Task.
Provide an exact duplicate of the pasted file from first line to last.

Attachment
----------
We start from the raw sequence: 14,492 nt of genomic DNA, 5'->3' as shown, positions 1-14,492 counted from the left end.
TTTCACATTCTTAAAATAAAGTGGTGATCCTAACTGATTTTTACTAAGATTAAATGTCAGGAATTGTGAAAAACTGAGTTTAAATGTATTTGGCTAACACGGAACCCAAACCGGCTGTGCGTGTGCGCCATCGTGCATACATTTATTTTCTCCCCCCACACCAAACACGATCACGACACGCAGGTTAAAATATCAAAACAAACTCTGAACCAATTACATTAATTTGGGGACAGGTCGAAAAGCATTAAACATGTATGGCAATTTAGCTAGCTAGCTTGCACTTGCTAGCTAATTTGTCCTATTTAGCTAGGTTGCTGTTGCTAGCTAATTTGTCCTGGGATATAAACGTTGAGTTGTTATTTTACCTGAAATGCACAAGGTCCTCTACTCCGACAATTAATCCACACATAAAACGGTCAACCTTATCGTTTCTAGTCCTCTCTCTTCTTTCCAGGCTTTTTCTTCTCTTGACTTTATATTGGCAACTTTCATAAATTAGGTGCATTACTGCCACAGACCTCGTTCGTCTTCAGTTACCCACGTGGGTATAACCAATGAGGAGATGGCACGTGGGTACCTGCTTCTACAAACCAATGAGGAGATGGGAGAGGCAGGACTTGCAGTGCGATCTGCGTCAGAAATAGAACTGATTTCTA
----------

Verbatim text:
We start from the raw sequence: 14,492 nt of genomic DNA, 5'->3' as shown, positions 1-14,492 counted from the left end.
TTTCACATTCTTAAAATAAAGTGGTGATCCTAACTGATTTTTACTAAGATTAAATGTCAGGAATTGTGAAAAACTGAGTTTAAATGTATTTGGCTAACACGGAACCCAAACCGGCTGTGCGTGTGCGCCATCGTGCATACATTTATTTTCTCCCCCCACACCAAACACGATCACGACACGCAGGTTAAAATATCAAAACAAACTCTGAACCAATTACATTAATTTGGGGACAGGTCGAAAAGCATTAAACATGTATGGCAATTTAGCTAGCTAGCTTGCACTTGCTAGCTAATTTGTCCTATTTAGCTAGGTTGCTGTTGCTAGCTAATTTGTCCTGGGATATAAACGTTGAGTTGTTATTTTACCTGAAATGCACAAGGTCCTCTACTCCGACAATTAATCCACACATAAAACGGTCAACCTTATCGTTTCTAGTCCTCTCTCTTCTTTCCAGGCTTTTTCTTCTCTTGACTTTATATTGGCAACTTTCATAAATTAGGTGCATTACTGCCACAGACCTCGTTCGTCTTCAGTTACCCACGTGGGTATAACCAATGAGGAGATGGCACGTGGGTACCTGCTTCTACAAACCAATGAGGAGATGGGAGAGGCAGGACTTGCAGTGCGATCTGCGTCAGAAATAGAACTGATTTCTA